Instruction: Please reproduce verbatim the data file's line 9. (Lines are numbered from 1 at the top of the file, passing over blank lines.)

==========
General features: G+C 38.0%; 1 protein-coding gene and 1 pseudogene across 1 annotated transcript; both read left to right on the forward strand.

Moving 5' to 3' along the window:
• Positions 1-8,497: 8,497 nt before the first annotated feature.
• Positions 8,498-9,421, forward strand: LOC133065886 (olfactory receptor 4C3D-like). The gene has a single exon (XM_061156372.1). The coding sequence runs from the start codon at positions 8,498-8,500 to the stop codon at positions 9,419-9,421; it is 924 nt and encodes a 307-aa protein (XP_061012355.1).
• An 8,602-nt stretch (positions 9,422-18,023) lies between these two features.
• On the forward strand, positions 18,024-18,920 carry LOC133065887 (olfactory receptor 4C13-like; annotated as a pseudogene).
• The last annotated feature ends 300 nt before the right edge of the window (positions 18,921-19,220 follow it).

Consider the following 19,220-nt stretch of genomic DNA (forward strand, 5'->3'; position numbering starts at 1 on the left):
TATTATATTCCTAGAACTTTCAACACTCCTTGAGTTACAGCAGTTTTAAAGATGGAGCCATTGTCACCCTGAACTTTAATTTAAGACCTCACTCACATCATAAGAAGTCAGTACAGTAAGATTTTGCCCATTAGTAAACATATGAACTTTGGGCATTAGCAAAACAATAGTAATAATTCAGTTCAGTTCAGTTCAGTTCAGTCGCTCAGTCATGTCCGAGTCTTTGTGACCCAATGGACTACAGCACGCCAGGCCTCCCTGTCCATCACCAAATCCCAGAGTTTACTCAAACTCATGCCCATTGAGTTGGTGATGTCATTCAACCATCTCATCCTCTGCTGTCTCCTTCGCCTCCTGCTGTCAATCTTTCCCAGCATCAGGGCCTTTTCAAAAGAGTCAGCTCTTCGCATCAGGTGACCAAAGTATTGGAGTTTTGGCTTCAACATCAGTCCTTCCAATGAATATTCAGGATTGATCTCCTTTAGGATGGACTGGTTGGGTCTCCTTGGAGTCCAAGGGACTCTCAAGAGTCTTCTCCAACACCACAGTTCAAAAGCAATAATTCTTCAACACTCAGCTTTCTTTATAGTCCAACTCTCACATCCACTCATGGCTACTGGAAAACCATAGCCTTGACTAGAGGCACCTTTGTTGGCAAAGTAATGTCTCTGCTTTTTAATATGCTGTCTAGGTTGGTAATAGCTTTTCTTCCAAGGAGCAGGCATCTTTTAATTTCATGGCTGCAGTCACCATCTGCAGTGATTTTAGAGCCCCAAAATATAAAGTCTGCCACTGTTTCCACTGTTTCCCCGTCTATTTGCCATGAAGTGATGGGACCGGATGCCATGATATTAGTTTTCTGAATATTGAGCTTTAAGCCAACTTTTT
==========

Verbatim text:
TATTATATTCCTAGAACTTTCAACACTCCTTGAGTTACAGCAGTTTTAAAGATGGAGCCATTGTCACCCTGAACTTTAATTTAAGACCTCACTCACATCATAAGAAGTCAGTACAGTAAGATTTTGCCCATTAGTAAACATATGAACTTTGGGCATTAGCAAAACAATAGTAATAATTCAGTTCAGTTCAGTTCAGTTCAGTCGCTCAGTCATGTCCGAGTCTTTGTGACCCAATGGACTACAGCACGCCAGGCCTCCCTGTCCATCACCAAATCCCAGAGTTTACTCAAACTCATGCCCATTGAGTTGGTGATGTCATTCAACCATCTCATCCTCTGCTGTCTCCTTCGCCTCCTGCTGTCAATCTTTCCCAGCATCAGGGCCTTTTCAAAAGAGTCAGCTCTTCGCATCAGGTGACCAAAGTATTGGAGTTTTGGCTTCAACATCAGTCCTTCCAATGAATATTCAGGATTGATCTCCTTTAGGATGGACTGGTTGGGTCTCCTTGGAGTCCAAGGGACTCTCAAGAGTCTTCTCCAACACCACAGTTCAAAAGCAATAATTCTTCAACACTCAGCTTTCTTTATAGTCCAACTCTCACATCCACTCATGGCTACTGGAAAACCATAGCCTTGACTAGAGGCACCTTTGTTGGCAAAGTAATGTCTCTGCTTTTTAATATGCTGTCTAGGTTGGTAATAGCTTTTCTTCCAAGGAGCAGGCATCTTTTAATTTCATGGCTGCAGTCACCATCTGCAGTGATTTTAGAGCCCCAAAATATAAAGTCTGCCACTGTTTCCACTGTTTCCCCGTCTATTTGCCATGAAGTGATGGGACCGGATGCCATGATATTAGTTTTCTGAATATTGAGCTTTAAGCCAACTTTTT